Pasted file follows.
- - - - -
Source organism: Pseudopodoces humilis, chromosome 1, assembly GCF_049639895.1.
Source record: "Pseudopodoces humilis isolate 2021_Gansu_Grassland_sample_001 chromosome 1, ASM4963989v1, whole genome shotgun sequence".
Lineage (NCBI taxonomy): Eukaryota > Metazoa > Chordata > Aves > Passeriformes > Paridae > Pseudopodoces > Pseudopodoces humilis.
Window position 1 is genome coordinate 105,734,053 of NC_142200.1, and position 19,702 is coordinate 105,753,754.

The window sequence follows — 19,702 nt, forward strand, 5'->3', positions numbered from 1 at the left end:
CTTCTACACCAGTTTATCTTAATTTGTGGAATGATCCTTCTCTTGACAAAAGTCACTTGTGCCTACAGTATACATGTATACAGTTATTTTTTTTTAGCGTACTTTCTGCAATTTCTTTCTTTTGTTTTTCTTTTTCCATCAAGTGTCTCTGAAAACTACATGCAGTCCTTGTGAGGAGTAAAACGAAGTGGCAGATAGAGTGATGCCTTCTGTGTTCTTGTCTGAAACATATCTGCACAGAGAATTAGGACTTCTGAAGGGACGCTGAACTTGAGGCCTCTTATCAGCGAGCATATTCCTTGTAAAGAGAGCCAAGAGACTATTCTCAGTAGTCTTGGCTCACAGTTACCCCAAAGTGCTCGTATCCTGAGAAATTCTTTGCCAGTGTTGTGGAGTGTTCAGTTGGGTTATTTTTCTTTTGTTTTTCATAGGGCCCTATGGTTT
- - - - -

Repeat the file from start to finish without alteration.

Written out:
Source organism: Pseudopodoces humilis, chromosome 1, assembly GCF_049639895.1.
Source record: "Pseudopodoces humilis isolate 2021_Gansu_Grassland_sample_001 chromosome 1, ASM4963989v1, whole genome shotgun sequence".
Lineage (NCBI taxonomy): Eukaryota > Metazoa > Chordata > Aves > Passeriformes > Paridae > Pseudopodoces > Pseudopodoces humilis.
Window position 1 is genome coordinate 105,734,053 of NC_142200.1, and position 19,702 is coordinate 105,753,754.

The window sequence follows — 19,702 nt, forward strand, 5'->3', positions numbered from 1 at the left end:
CTTCTACACCAGTTTATCTTAATTTGTGGAATGATCCTTCTCTTGACAAAAGTCACTTGTGCCTACAGTATACATGTATACAGTTATTTTTTTTTAGCGTACTTTCTGCAATTTCTTTCTTTTGTTTTTCTTTTTCCATCAAGTGTCTCTGAAAACTACATGCAGTCCTTGTGAGGAGTAAAACGAAGTGGCAGATAGAGTGATGCCTTCTGTGTTCTTGTCTGAAACATATCTGCACAGAGAATTAGGACTTCTGAAGGGACGCTGAACTTGAGGCCTCTTATCAGCGAGCATATTCCTTGTAAAGAGAGCCAAGAGACTATTCTCAGTAGTCTTGGCTCACAGTTACCCCAAAGTGCTCGTATCCTGAGAAATTCTTTGCCAGTGTTGTGGAGTGTTCAGTTGGGTTATTTTTCTTTTGTTTTTCATAGGGCCCTATGGTTT